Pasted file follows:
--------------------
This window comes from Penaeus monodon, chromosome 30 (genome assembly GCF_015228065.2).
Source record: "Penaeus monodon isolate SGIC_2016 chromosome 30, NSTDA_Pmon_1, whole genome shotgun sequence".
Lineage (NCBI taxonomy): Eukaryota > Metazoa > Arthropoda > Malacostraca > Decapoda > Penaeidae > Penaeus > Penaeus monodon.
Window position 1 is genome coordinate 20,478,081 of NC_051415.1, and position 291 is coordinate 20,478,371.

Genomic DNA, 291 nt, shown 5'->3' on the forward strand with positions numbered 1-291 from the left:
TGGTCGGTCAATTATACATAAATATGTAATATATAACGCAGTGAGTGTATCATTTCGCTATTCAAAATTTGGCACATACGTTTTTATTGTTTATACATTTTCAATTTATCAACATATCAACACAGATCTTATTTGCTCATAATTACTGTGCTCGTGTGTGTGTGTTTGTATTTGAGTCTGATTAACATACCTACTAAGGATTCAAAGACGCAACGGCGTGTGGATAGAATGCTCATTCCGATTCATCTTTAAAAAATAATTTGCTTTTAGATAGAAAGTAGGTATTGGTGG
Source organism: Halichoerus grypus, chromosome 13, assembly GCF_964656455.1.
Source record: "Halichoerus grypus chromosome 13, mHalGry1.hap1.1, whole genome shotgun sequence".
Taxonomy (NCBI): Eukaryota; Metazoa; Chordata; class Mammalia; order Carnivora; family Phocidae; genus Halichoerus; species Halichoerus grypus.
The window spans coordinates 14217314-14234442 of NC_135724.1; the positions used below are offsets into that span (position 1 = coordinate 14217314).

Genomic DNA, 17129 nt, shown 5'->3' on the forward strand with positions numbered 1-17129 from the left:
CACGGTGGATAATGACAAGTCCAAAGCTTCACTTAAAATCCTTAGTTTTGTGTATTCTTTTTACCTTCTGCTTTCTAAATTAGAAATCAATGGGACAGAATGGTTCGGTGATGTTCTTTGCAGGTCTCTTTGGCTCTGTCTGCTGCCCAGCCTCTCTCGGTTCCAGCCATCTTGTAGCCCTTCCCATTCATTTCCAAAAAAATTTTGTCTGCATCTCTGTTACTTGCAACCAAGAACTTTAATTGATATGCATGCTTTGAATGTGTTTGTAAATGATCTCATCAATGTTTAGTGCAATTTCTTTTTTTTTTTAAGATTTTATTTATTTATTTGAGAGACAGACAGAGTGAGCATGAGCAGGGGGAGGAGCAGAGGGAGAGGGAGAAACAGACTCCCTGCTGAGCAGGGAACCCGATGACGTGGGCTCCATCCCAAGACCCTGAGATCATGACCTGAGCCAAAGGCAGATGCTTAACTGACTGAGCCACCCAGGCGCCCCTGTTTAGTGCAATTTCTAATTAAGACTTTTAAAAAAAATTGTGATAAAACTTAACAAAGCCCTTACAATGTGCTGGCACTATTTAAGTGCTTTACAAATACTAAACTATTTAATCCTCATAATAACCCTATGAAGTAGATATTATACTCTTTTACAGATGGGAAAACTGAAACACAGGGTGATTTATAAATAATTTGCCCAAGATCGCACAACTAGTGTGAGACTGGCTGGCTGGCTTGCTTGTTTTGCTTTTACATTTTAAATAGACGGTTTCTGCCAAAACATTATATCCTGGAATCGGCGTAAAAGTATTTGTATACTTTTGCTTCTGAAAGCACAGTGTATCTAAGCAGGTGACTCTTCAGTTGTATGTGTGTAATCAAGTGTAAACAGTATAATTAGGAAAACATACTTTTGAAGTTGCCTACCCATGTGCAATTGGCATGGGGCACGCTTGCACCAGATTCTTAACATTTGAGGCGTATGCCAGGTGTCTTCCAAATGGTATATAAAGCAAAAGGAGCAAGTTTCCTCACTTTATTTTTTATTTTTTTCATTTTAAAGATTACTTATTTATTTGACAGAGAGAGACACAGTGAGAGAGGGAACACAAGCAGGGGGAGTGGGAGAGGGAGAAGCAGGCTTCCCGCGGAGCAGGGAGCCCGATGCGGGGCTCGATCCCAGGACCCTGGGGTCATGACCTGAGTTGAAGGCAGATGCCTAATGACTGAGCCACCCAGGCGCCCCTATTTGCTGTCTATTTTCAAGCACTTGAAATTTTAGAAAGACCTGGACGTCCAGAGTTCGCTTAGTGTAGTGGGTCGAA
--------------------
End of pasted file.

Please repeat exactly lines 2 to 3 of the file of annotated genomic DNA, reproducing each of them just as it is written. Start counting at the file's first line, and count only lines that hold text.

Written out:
Source record: "Penaeus monodon isolate SGIC_2016 chromosome 30, NSTDA_Pmon_1, whole genome shotgun sequence".
Lineage (NCBI taxonomy): Eukaryota > Metazoa > Arthropoda > Malacostraca > Decapoda > Penaeidae > Penaeus > Penaeus monodon.